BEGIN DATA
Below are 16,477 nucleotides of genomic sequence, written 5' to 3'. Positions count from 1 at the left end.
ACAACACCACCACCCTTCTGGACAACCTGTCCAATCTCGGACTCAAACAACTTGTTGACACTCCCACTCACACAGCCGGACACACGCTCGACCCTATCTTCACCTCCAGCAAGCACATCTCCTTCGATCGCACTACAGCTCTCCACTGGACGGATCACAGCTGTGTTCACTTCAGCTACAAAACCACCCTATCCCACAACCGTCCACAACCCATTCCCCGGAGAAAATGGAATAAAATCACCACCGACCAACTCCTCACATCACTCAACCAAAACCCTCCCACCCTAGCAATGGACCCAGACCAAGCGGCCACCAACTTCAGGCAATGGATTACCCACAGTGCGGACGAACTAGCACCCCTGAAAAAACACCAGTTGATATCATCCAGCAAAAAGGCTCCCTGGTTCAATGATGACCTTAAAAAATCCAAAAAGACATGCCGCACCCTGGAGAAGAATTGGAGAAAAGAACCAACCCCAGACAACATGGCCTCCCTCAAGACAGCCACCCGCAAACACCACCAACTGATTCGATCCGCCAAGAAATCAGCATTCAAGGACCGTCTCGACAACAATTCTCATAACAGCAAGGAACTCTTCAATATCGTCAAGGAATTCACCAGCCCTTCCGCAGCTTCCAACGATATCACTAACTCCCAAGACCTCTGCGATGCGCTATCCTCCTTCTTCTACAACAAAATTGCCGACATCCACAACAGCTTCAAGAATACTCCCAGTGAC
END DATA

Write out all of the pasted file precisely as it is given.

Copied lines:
Below are 16,477 nucleotides of genomic sequence, written 5' to 3'. Positions count from 1 at the left end.
ACAACACCACCACCCTTCTGGACAACCTGTCCAATCTCGGACTCAAACAACTTGTTGACACTCCCACTCACACAGCCGGACACACGCTCGACCCTATCTTCACCTCCAGCAAGCACATCTCCTTCGATCGCACTACAGCTCTCCACTGGACGGATCACAGCTGTGTTCACTTCAGCTACAAAACCACCCTATCCCACAACCGTCCACAACCCATTCCCCGGAGAAAATGGAATAAAATCACCACCGACCAACTCCTCACATCACTCAACCAAAACCCTCCCACCCTAGCAATGGACCCAGACCAAGCGGCCACCAACTTCAGGCAATGGATTACCCACAGTGCGGACGAACTAGCACCCCTGAAAAAACACCAGTTGATATCATCCAGCAAAAAGGCTCCCTGGTTCAATGATGACCTTAAAAAATCCAAAAAGACATGCCGCACCCTGGAGAAGAATTGGAGAAAAGAACCAACCCCAGACAACATGGCCTCCCTCAAGACAGCCACCCGCAAACACCACCAACTGATTCGATCCGCCAAGAAATCAGCATTCAAGGACCGTCTCGACAACAATTCTCATAACAGCAAGGAACTCTTCAATATCGTCAAGGAATTCACCAGCCCTTCCGCAGCTTCCAACGATATCACTAACTCCCAAGACCTCTGCGATGCGCTATCCTCCTTCTTCTACAACAAAATTGCCGACATCCACAACAGCTTCAAGAATACTCCCAGTGAC